I was cleared for the visual approach into Henderson Executive, made a smooth landing and taxiied to my hangar with the fuel gages showing I had 20 gallons remaining.  Since I had 32 hours on the oil and since the engine oil was still hot, I decided to do an oil change right then and there.  After uncowling the engine and draining the hot oil, I noticed the firewall, nose gear doors (inside and outside), underbelly, and parts of the engine right next to the 1600'F+ dual turbo-chargers were coated with 100LL thick blue stains.  I was in shock, because I'm super meticulous with my plane's maintenance, aircraft cleanliness, and I've never seen any leakage before like this with any aircraft I've owned in the past.   This was a very SERIOUS leak.   The only maintenance I've had done in the area was to "replace the main fuel pump" and to "reposition fuel line to prevent chafing".  This was done two years ago.  The MSC that accomplished this advised me they did not touch the fuel line in question.  
 
The next morning, I came back out to the airport to finish the oil change and to start the engine to find out where the fuel leak was located.  Under the direction of my Mooney Service Center both in Atlanta and North Las Vegas, I started the engine, let it run at 1000 RPM's and had another pilot take video of the engine during the ground run at 1000 RPM's.  We had an extensive safety briefing before the runup due to the spinning propeller.  We have video of the leak, and it was a massive leak near the top of the firewall, where the fuel transducer and main fuel line are located.  The fuel was literally gushing out extensively and spraying all over the firewall.   It was not a pretty site to see and as I said before, I'm told that it was a miracle there was no fire or engine failure while in cruise flight.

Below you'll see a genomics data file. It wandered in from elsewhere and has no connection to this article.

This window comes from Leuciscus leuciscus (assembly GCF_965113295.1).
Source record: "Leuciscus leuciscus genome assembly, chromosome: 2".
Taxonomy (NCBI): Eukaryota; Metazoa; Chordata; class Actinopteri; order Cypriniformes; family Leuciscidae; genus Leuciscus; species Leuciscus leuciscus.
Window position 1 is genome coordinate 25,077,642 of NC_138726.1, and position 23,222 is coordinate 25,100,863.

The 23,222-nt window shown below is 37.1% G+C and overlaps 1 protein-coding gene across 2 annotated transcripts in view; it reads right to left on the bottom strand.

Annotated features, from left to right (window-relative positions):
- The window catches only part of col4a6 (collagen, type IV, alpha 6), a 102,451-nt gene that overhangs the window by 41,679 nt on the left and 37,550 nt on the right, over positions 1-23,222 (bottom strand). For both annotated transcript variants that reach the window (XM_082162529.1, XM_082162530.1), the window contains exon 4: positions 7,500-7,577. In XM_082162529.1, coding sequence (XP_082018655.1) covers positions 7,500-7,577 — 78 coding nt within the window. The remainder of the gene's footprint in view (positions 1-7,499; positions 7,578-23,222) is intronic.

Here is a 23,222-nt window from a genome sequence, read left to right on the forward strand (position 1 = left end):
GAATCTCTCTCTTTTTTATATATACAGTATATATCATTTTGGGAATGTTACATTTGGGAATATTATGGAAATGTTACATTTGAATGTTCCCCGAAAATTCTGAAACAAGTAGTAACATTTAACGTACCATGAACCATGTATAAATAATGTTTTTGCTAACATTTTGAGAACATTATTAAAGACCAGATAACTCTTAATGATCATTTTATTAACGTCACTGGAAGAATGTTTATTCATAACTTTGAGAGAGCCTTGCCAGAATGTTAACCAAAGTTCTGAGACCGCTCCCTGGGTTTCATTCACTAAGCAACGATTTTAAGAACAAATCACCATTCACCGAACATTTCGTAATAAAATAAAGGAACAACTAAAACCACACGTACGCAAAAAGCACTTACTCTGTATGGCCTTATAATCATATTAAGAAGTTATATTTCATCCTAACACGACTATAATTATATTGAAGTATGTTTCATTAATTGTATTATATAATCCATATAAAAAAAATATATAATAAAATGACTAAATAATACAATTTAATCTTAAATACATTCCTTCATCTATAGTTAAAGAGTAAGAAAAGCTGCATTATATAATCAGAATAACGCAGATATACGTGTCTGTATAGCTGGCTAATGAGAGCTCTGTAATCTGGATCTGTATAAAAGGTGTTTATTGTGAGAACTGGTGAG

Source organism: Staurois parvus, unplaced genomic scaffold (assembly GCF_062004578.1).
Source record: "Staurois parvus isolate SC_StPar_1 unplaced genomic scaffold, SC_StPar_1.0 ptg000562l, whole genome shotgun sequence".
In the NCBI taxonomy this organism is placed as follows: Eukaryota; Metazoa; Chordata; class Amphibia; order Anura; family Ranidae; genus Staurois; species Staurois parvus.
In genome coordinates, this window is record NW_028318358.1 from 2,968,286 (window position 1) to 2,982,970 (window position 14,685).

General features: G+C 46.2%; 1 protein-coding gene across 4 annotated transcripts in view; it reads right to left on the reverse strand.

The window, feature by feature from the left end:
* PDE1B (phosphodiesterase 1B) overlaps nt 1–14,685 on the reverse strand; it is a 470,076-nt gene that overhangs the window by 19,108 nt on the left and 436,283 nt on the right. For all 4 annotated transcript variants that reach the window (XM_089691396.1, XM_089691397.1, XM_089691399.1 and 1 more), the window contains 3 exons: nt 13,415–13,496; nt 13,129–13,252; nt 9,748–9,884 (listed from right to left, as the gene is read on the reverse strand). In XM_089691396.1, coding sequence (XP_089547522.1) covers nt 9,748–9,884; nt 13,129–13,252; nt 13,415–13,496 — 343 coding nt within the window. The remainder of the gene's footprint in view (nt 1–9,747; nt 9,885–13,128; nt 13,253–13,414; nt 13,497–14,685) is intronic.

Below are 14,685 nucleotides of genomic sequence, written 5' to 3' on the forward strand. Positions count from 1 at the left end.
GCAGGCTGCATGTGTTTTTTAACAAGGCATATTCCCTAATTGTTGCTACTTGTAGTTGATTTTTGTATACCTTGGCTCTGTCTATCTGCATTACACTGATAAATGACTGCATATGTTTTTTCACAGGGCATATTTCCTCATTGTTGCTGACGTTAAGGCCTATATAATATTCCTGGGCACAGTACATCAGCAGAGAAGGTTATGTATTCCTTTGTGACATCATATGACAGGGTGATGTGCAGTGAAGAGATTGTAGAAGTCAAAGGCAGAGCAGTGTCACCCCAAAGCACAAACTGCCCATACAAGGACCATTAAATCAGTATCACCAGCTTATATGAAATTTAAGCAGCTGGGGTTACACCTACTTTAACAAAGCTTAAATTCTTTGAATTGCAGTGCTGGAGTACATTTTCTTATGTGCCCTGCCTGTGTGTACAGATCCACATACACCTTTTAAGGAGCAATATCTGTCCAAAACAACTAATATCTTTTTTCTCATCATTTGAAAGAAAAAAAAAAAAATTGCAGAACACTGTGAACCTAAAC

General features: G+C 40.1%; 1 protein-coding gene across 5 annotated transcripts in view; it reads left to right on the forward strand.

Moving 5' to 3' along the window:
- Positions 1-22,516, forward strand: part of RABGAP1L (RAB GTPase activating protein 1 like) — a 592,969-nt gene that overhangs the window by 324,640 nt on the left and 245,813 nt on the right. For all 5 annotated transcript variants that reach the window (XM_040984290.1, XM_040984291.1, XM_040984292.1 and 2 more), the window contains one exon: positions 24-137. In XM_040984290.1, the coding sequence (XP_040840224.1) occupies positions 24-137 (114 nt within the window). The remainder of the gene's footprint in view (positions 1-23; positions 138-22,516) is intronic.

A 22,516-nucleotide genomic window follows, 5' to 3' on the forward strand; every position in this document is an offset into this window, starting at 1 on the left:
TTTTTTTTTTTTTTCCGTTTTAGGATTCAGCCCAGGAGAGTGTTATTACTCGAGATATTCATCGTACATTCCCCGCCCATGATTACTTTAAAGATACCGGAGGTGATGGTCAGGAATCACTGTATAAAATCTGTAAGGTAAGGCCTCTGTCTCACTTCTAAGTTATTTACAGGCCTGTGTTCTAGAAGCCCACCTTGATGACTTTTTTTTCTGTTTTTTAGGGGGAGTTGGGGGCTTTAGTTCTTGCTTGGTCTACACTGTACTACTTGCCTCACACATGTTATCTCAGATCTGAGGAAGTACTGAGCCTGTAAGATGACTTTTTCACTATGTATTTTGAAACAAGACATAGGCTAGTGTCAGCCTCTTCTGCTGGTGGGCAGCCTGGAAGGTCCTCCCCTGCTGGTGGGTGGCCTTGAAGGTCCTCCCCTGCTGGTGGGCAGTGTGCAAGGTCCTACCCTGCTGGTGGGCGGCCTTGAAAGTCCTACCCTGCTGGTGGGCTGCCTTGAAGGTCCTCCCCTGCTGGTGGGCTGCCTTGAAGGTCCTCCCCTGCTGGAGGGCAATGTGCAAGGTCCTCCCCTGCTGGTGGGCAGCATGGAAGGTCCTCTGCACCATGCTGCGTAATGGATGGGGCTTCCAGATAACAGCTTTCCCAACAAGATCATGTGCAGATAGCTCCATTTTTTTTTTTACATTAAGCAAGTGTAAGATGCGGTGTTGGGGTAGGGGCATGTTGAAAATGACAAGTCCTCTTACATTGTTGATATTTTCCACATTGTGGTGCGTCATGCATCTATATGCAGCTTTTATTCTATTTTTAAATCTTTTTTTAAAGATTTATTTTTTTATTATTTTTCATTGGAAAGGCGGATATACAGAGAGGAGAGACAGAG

The area where the leak is located is wrapped up in orange fire-sleeve materials.  About a week later, I had my MSC director of maintenance drive an hour to my hangar to diagnose the issue.  His corrective action was, "TIGHTENED FUEL LINE ON FUEL TRANSDUCER".  He found that this connection was not even finger tight.    This area is on the upper rear firewall above the turbo chargers on the TSIO-550G engine.  The fuel connection was about to let loose completely.  I was flying 4 hours in that condition with considerable fuel spraying out.  He said that this fitting is tightened from the factory and should never come loose on its own.  He also said that it's something NEVER checked on annual or 100-hour inspections, because it's not suppose to come loose.  I verified this with other leading Mooney Service Centers across the country and they advised me the same thing.....this main fuel fitting is NEVER checked on annuals.  It's wrapped up in thick fire sleeving and there's never a need to check it.  My MSC mechanic was super surprised that the plane didn't have a complete engine failure or especially a fire with the glowing red hot turbo chargers just below.  Note: This main fuel line fitting cannot be safety wired, so it relies on proper tightness.  
 
That following week, I drove to the Las Vegas FSDO office in Las Vegas and provided all of my photos to document the issue.  They were VERY interested and directed me to submit all of my documentation online, which I did.  Their conclusion was that this seemed like an isolated case and it hasn't been reported in the past.  The purpose of visiting the FAA was not to point any fingers, but to document the issue and perhaps prevent this from occurring to someone else.  If it happenend to me, there's a good chance it will happen to someone else.